If we have to switch to the accu-check, we’ll definitely be going with the Aviva as I’ve read other postings that people prefer this meter from accu-check. Thanks for this information! I wish the other makers of BG meters would make small versions like the contour next one, for those desiring a smaller, more compact meter. Most of the others are so much bigger and bulkier.
Yeah, I figured. That’s huge compared to the Contour Next One. And it’s probably 2.5 inches wide and an inch or so thick. The Contour next one is only like 2.5 inches long, 1 inch (or less) wide and half inch or so thick (I haven’t measured it, but it’s small). Liam loves it because he can handle it OK with his tiny hands.
Worth an appeal. I mean, an appeal only costs you time. I would invest that in Liam. And I will help you if you need it.
Accuracy will be the best thing for you to use. In appeals, the size of a meter will not be much of a consideration for them.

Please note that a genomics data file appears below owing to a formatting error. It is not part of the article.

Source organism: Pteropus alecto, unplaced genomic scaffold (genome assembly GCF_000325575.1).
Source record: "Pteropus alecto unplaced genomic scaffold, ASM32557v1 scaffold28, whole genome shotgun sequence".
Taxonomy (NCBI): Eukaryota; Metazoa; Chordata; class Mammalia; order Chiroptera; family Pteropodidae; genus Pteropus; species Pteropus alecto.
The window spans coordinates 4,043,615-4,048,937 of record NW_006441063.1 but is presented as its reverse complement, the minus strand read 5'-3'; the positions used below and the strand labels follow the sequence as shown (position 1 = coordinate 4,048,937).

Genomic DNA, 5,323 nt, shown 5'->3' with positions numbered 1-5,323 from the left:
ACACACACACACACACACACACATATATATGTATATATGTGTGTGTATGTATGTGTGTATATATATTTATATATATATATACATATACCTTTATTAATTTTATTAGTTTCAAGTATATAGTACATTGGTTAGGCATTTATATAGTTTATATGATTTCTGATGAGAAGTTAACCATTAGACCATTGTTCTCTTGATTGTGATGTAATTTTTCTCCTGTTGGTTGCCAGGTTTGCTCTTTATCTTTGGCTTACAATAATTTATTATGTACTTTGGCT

Taking multiple tests with the other meter and showing the variance. Comparing the two meters side-by-side at the same time with the same drop of blood. Referencing comparisons from guys like Gary Scheiner. Stuff like that.
Glucose meters weigh less than 100g, so I expect insurance companies to regard the weight difference between 2 meters as no more than a rounding error. Sample size won’t convince them either, because Accu Chek meters and the Contour Next One both require 0.6 microliters.
To small hands the size and weight very much makes a difference. That may not matter to them but it does to us. But if we have to switch it will be what it is.
Oh yes, it’s just my pessimistic expectation of an insurance company’s considerations.